Hate Trump If You Must, But Gag Order Is Still Wrong

Hate Trump If You Must, But Gag Order Is Still Wrong

This week, U.S. District Court Judge Tanya Chutkan, overseeing United States v. Donald Trump, issued a gag order prohibiting a leading presidential candidate, Donald Trump, from engaging in speech aimed at “government staff,” among others, during his trial.

Listen, I understand the disdain some conservatives feel for the former president. I share the sentiment. But if you’re cheering on a judge who’s inhibiting political speech on rickety grounds, you’re no friend of “democracy” or the Constitution.

“Mr. Trump may still vigorously seek public support as a presidential candidate, debate policies and people related to that candidacy, criticize the current administration and assert his belief that this prosecution is politically motivated,” Chutkan explained. “But those critical First Amendment freedoms do not allow him to launch a pretrial smear campaign against participating government staff, their families, and foreseeable witnesses.”

Who is Chutkan to dictate the contours of a presidential candidate’s political speech? What if one of the “participating government staff” or a family member is compromised by partisanship? Moreover, preemptively suggesting that without gagging, Trump will engage in a “smear campaign” is as prejudicial to the case as any of the inflammatory things Trump has thrown around. It implies that any accusation now aimed at prosecutors is untrue.

Trump contends that he is being railroaded by special counsel Jack Smith, the longtime federal prosecutor who works on behalf of Democrats and President Joe Biden. You might believe the special counsel is a chaste defender of Lady Justice, but there’s ample evidence that partisan considerations are in play.

Fears of a politicized Justice Department are real. As we speak, the head of the Democratic Party is being mollycoddled by the state in a very similar case involving classified documents.

Whatever the case, the Justice Department now plays a big part in Trump’s campaign for the presidency—and probably his legal case, as well. If the state’s accusations can be spread throughout the media before a trial, why can’t the defendant speak openly, as well?

In the name of fairness, Chutkan contends that Trump does not enjoy unfettered First Amendment rights because he might intimidate witnesses. It’s already illegal to intimidate witnesses. Charge him if he does it. Laws already exist to cover all the other premises Smith has used to rationalize the gag order.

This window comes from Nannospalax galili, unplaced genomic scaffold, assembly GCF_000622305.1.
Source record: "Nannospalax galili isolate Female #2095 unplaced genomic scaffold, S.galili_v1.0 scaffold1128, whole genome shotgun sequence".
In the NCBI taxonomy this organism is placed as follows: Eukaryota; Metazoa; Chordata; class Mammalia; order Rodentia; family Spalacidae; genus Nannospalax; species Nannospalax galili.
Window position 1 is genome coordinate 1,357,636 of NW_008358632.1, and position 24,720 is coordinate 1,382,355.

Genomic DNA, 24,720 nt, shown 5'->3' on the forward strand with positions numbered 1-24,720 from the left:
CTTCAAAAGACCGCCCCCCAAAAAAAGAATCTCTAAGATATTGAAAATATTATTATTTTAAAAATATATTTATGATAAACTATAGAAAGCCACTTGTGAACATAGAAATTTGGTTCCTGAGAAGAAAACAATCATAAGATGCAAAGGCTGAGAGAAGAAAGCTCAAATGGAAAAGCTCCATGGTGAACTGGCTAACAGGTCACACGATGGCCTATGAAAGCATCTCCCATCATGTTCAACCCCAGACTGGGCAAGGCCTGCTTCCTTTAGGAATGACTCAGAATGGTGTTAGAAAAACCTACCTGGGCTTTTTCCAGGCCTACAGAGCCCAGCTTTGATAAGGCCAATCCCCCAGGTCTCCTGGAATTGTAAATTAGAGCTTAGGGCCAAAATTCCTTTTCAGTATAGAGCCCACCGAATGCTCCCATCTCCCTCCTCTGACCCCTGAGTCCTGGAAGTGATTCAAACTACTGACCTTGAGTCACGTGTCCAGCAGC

The notion that a jury pool is going to be impartial in a trial involving a divisive former president, who is not only a leading contender for the presidency, but one of the most famous people on Earth, is absurd.

And the notion a D.C. jury pool will be impartial when it comes to Trump is fantastical.

There is little that can be done about it. But further gagging the defendant only feeds, at the very minimum, the perception that this is all politically motivated.

Establishment media inform us that the gag order is just “narrow” and meant to “protect the integrity of the trial and the jury pool.” In her Solomonic wisdom, Chutkan cut the state’s request in half. A “narrow” gag order limiting free speech is still a gag order limiting free speech. The fact that Smith was seeking even broader limitations only makes Trump’s claims more plausible.

Smith has also argued that Trump should not be afforded “special treatment” because he’s a candidate. He’s right. No one’s right to defend themselves or to engage in speech should be inhibited, not even during trials (though any good lawyer will tell clients, for their own good, to shut up). Still, gag orders are almost always an unconstitutional prior restraint. For years, the American Civil Liberties Union and similar groups argued the same.

I’m sure many people simply believe Trump deserves it. Think, though, about the precedent: Administrations can now launch prosecutions against political rivals—calibrated to take place in favorable cities and timed to coincide with elections—and then demand gag orders be implemented on those running for office.

If you think they won’t do it to others, you haven’t been paying attention.


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About the Author

Tony Beasley
Tony Beasley writes for the Local News, US and the World Section of ANH.